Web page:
Now, we know these are no-talent hacks.  They’ve always been no-talent hacks.  But this feels to me like it’s the latter, and the joke has been written in to all their routines to further an agenda.  It’s not reading into things too much to say that these late night comics are used to push a narrative.  That much is obvious at this point.  They’ve all sold their souls for money and fame and now must do the bidding of their masters.  Comedy has taken a turn for the worst ever since the buildup to the election.  And now we’re continually force-fed Amy Schumer and beaten over the head being told that she’s funny.  Political correctness has ruined any semblance of mainstream comedy.  But, there are still some talented people out there.  Give the poster of the video a shot, Owen Benjamin.  He’s great.

Handel: Zadok the Priest

A little music for your weekend listening pleasure.  German composer (later a naturalized subject of Britain) George Frederick Handel composed Zadok the Priest for the coronation of King George II in 1727.  It has been sung before the coronation of every British monarch since then.  Great Britain has changed much since then, unfortunately trending downwards for the last 50+ years.  It could do them a lot of good to look inward to their own past and get some semblance of pride and gratitude for what their ancestors did to build up their great nation, which they are so wastefully throwing away now.

 

Eroica

Referencing Napoleon in my last post inspired me to post Beethoven’s 3rd Symphony.  Rumored to be originally dedicated to Napoleon until he made himself emperor, it is a titan of a work and a crowning achievement of Western culture.  Here’s Leonard Bernstein conducting the New York Philharmonic, and for a great little additional feature also linked to a breakdown of this with Bernstein explaining in more detail.  Truly a great listen.

 

Netflix showing film that contains child pornography

Normies will look at you sideways if you suggest that the feral left and deep state cabal are trying to normalize pedophilia.  They’ll call you extreme if you think the transgender bathroom thing went too far.  You give an inch, and they want your entire arm.  It will never be enough.

In the latest example of normalization, Netflix has released a film depicting child pornography.  Via Fox News:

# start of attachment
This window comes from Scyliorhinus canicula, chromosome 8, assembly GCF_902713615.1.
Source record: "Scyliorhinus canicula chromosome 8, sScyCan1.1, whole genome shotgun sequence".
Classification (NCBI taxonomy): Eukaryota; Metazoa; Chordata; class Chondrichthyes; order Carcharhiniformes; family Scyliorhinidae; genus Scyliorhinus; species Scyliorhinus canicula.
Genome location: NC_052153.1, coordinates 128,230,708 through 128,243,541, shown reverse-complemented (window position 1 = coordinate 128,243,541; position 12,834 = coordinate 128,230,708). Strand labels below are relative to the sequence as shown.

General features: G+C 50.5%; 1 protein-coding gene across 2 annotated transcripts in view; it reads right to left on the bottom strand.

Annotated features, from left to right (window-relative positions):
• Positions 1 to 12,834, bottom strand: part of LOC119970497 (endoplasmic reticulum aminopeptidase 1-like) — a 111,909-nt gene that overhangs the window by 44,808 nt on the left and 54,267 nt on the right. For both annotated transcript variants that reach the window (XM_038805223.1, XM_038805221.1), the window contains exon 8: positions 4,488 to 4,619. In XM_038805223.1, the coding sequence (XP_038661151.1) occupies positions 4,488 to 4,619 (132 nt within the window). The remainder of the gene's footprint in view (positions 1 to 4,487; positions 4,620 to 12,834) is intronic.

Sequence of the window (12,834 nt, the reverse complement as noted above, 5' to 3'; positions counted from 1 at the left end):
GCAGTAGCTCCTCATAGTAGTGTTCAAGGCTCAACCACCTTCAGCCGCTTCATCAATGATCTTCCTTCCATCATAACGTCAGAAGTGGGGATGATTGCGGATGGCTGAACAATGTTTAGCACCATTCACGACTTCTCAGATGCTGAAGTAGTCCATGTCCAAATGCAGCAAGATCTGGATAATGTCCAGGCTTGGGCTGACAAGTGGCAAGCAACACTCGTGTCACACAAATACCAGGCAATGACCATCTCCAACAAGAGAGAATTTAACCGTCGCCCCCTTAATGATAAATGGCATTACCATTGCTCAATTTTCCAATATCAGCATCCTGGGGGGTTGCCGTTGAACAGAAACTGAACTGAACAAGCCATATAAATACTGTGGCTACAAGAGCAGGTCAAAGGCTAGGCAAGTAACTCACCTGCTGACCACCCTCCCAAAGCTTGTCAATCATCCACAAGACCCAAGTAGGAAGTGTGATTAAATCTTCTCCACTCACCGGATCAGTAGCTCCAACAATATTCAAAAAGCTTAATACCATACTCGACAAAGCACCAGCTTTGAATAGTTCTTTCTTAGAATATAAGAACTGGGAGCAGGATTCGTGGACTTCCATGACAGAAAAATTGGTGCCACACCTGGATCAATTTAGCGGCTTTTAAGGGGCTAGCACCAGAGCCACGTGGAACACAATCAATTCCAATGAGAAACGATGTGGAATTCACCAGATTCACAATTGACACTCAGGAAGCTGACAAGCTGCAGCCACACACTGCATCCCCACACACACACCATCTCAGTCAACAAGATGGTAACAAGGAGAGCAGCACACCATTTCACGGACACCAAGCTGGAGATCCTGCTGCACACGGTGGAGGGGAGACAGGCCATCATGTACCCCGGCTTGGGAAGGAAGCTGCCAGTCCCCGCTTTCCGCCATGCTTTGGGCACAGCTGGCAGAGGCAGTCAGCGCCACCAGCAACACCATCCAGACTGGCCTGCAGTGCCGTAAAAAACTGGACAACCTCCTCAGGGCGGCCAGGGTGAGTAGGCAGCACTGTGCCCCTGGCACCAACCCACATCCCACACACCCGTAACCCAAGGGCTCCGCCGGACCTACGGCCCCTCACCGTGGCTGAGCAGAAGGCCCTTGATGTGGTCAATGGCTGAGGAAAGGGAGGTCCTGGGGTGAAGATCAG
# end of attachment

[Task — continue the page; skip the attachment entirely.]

Netflix has come under fire for a movie streaming on their site that some viewers say contains a scene that is child pornography.

The opening scene of the Argentinian film “Desire” depicts two young girls under the age of 10 playing around with pillows. The scene takes a sexual turn involving one of the girls.

The news site PJ Media said it reported the film to the FBI and Department of Justice for child pornography. The FBI told Fox News, “Per DOJ policy, the FBI neither confirms nor denies the existence of an investigation.”

The film remains on Netflix’s site and a rep for the streaming service did not return Fox News’ request for comment. It was not immediately clear what Netflix’s vetting policy is for films.

I’m really hoping pedophilia is the hill that the rest of the country decides to defend and die on.  This shit cannot stand.  It needs to be pushed back against hard and swiftly.  Our freedoms are continually being attacked and cannot be taken for granted.  They will not stop.  If you have a Netflix account cancel your subscription and tell them why.  If you have their stock, sell it (or short it).  They need to be hit hard where it counts.

Is Beauty Objective?

In short, yes.  But, once you get beyond that there is a subjective side as well.  Great vid here by The Golden One about this down below.  But in short, this BS about how everything is up for interpretation is garbage.  Aesthetics are important.  And whether we’re talking about people, art, architecture, music, or anything else, you know deep down whether something is beautiful or not.  This post-modernist drivel they try and jam down our throats is garbage.  And you feel it, and know it instinctively.  The same goes for “art games” in the video game world.  Here is a great essay by Alex Kierkegaard on this very topic.

There is a concerted effort to make things ugly.  It sounds silly and stupid, but it’s true.  And they want to normalize ugliness and make you think that everything is subjective and up for interpretation.  Don’t buy into that crap.  There is objective truth, and objective beauty, in the world.